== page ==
Ailing GM sells 51% of GMAC

Automaker's board gives pressed CEO a vote of confidence


G. Richard Wagoner Jr., the chairman and chief executive of ailing General Motors Corp., received a public vote of confidence from the board of directors on the day GM announced the next step in what it hopes is the road to recovery: The long-talked about sale of a majority stake in its GMAC financing subsidiary for $14 billion.

"While there is still much work to be done, the GM board has great confidence in Rick Wagoner, his management team and the plan they are implementing to restore the company to profitability," director George M. C. Fisher said yesterday in a statement on behalf of the board.

Wagoner responded: "I appreciate support from the board, workers, even my wife, whoever I can get it from these days."

While Wagoner joked, speculation has grown that the board may be a bit eager for him to step up the recovery or lose the job to someone who will.

"Wagoner has been very resilient in all of this, but the tenure of any CEO in this country isn't very long and the clock has to be running out," said Diane Swonk, chief economist with Mesirow Financial Inc. in Chicago.

Wagoner warned critics, however, that his priority isn't speed.

"We're taking unprecedented, historical actions such as in health care and relations with the UAW, not just to be profitable for a quarter or two, but to restructure the business to be robustly profitable in the future for the long term," he said.

The GMAC sale will be to a consortium led by Cerberus Capital Management LP, a private investment firm, along with Citigroup Inc. and Japan's Aozora Bank Ltd.

The deal will not only give GM an infusion of cash to help finance its recovery. It also has allowed Wagoner to raise his original cost-cutting estimate for this year to $7 billion from $6 billion.

He said the next step would be to resolve the problems at Delphi Corp., GM's major parts supplier now in Chapter 11. On Friday Delphi asked a bankruptcy judge to void its labor agreements with the United Auto Workers, which said a strike would be inevitable if that happens. A strike could shut GM down.

Moments after Wagoner's news conference yesterday, Robert S. "Steve" Miller Jr., Delphi's chairman and chief executive, said the auto parts supplier would be able to avoid a strike.

"We are determined to work this out and that emerging from bankruptcy protection in the first half of 2007 is a realistic target," Miller said after an address to the Detroit Economic Club.

GM, which lost $10.6 billion in 2005, also has been trying to cut its own labor, pension and health-care costs, and the GMAC sale will provide money needed to finance those moves.

As important, it will separate GMAC from GM in an attempt to win back investment-grade credit ratings for the financing unit.

The credit ratings services were guarded about the deal. Moody's, Standard & Poor's and Fitch all left GMAC below investment grade.

"The fact [that] credit rating agencies haven't changed their ratings is no surprise," said George Magliano, automotive research director for Global Insight. "I wouldn't have expected them to right away and it will take some time, but it now is more logical that credit ratings should go up rather than down."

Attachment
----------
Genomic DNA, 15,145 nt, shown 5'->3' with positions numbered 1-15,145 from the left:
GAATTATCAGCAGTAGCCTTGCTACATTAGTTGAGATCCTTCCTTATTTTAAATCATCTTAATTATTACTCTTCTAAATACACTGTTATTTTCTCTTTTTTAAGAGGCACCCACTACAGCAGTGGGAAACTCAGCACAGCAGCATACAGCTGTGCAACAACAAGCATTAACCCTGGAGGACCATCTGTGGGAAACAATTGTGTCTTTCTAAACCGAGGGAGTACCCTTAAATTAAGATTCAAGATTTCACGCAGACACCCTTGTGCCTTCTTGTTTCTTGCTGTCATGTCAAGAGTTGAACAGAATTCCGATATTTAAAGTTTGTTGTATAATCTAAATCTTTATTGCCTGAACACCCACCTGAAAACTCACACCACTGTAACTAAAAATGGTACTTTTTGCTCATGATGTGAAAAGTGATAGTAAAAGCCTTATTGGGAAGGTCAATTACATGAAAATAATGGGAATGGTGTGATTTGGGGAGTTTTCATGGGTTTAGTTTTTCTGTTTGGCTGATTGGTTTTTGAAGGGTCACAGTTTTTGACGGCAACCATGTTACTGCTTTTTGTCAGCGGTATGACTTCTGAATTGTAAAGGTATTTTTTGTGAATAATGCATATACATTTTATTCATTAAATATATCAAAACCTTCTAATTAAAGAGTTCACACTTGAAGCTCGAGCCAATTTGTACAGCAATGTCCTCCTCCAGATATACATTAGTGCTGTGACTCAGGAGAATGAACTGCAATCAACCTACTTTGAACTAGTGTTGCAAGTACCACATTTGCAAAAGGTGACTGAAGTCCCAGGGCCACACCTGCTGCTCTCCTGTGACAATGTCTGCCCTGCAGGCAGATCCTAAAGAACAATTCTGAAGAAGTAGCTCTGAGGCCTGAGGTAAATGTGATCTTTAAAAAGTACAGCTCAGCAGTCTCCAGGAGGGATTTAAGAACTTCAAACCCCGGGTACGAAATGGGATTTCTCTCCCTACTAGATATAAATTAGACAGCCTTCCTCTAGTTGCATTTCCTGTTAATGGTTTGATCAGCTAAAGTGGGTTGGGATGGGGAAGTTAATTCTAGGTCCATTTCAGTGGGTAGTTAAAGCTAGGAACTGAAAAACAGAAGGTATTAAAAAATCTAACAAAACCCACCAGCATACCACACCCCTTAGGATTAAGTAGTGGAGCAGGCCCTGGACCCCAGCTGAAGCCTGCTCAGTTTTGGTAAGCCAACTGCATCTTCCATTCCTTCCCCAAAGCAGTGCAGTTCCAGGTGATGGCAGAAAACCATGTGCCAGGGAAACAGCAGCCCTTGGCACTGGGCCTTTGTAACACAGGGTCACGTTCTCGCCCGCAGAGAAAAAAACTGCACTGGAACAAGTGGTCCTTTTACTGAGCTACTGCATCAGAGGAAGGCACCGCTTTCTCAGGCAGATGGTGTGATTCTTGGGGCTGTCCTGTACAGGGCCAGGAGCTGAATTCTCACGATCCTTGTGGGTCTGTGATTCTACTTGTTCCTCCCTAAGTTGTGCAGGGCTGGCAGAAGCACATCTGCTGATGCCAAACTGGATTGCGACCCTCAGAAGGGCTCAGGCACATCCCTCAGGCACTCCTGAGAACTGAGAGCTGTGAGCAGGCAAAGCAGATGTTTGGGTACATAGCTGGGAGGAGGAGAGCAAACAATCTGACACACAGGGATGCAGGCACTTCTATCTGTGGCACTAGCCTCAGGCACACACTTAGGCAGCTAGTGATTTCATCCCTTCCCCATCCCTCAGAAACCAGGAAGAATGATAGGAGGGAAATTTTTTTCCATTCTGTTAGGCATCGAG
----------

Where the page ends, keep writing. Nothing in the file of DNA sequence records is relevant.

Eric Feldstein, who will remain chairman and CEO of GMAC after the sale, said he expects such an upgrade "at the close of the sale, or shortly after."

Burnham Securities analyst Dave Healy said such a delay isn't unusual given that credit agency ratings are six to 18 months behind the news.

GMAC's credit rating, along with that of its parent, was cut to junk last year by the three ratings services as the automaker lost $10.6 billion. GMAC has carried higher ratings than GM since late last year on the expectation of a sale.

The sale is expected to be completed in the fourth quarter of this year. It follows the sale last month of a 78 percent interest in GMAC Commercial Holding Corp., its mortgage operations, for $1.5 billion. "General Motors just found a way to put money in what I call its peace chest, money that it can use to pay off the concessions it has made and will make to the UAW to avoid a strike," said Magliano.

"With the $14 billion they'll get from the sale they now don't have to touch their $20 billion they have in liquidity. If they had to use the $20 billion to fund the concessions they would have had a liquidity crisis."

But there is a downside to going from 100 percent to 49 percent ownership. "If GMAC reports $2.8 billion in earnings, in the future, only $1.4 billion will be on GM's income statement," noted Healy.

GMAC finances more than 50 percent of all loans to buyers of GM vehicles. GM said the agreement won't affect that.

As part of the deal, GM and the Cerberus group will enter into a series of 10-year agreements that assure GMAC will continue to finance GM vehicle sales. The agreement also gives GM the option to buy back GMAC within 10 years of the sale if it has an investment-grade credit rating and meets other criteria.

GMAC's profit reached a record $2.9 billion in 2004, but fell to $2.3 billion in 2005 as those poor credit ratings pushed up the costs for the financing company to borrow money.

The 87-year-old finance unit, with total assets of about $321 billion, got $666 million of its net income in 2005 from auto financing, $1.31 billion from mortgages and $417 million from insurance, according to recent filings with the Securities and Exchange Commission.

Jim Mateja writes for the Chicago Tribune.

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